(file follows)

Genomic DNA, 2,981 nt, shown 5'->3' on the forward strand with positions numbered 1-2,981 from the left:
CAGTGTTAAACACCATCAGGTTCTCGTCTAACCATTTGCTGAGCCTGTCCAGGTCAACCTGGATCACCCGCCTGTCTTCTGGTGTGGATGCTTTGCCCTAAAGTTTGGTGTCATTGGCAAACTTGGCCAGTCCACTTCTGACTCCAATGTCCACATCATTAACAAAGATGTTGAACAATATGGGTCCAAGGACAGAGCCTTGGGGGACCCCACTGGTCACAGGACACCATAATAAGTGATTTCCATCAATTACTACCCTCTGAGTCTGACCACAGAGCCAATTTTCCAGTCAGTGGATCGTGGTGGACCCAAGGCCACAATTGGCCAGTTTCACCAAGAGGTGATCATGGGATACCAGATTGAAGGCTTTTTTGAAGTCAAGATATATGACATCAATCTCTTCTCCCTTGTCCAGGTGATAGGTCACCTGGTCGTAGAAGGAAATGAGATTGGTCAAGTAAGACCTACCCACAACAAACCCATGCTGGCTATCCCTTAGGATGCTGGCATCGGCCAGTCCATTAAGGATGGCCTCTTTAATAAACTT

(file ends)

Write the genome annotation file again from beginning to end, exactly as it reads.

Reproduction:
Genomic DNA, 2,981 nt, shown 5'->3' on the forward strand with positions numbered 1-2,981 from the left:
CAGTGTTAAACACCATCAGGTTCTCGTCTAACCATTTGCTGAGCCTGTCCAGGTCAACCTGGATCACCCGCCTGTCTTCTGGTGTGGATGCTTTGCCCTAAAGTTTGGTGTCATTGGCAAACTTGGCCAGTCCACTTCTGACTCCAATGTCCACATCATTAACAAAGATGTTGAACAATATGGGTCCAAGGACAGAGCCTTGGGGGACCCCACTGGTCACAGGACACCATAATAAGTGATTTCCATCAATTACTACCCTCTGAGTCTGACCACAGAGCCAATTTTCCAGTCAGTGGATCGTGGTGGACCCAAGGCCACAATTGGCCAGTTTCACCAAGAGGTGATCATGGGATACCAGATTGAAGGCTTTTTTGAAGTCAAGATATATGACATCAATCTCTTCTCCCTTGTCCAGGTGATAGGTCACCTGGTCGTAGAAGGAAATGAGATTGGTCAAGTAAGACCTACCCACAACAAACCCATGCTGGCTATCCCTTAGGATGCTGGCATCGGCCAGTCCATTAAGGATGGCCTCTTTAATAAACTT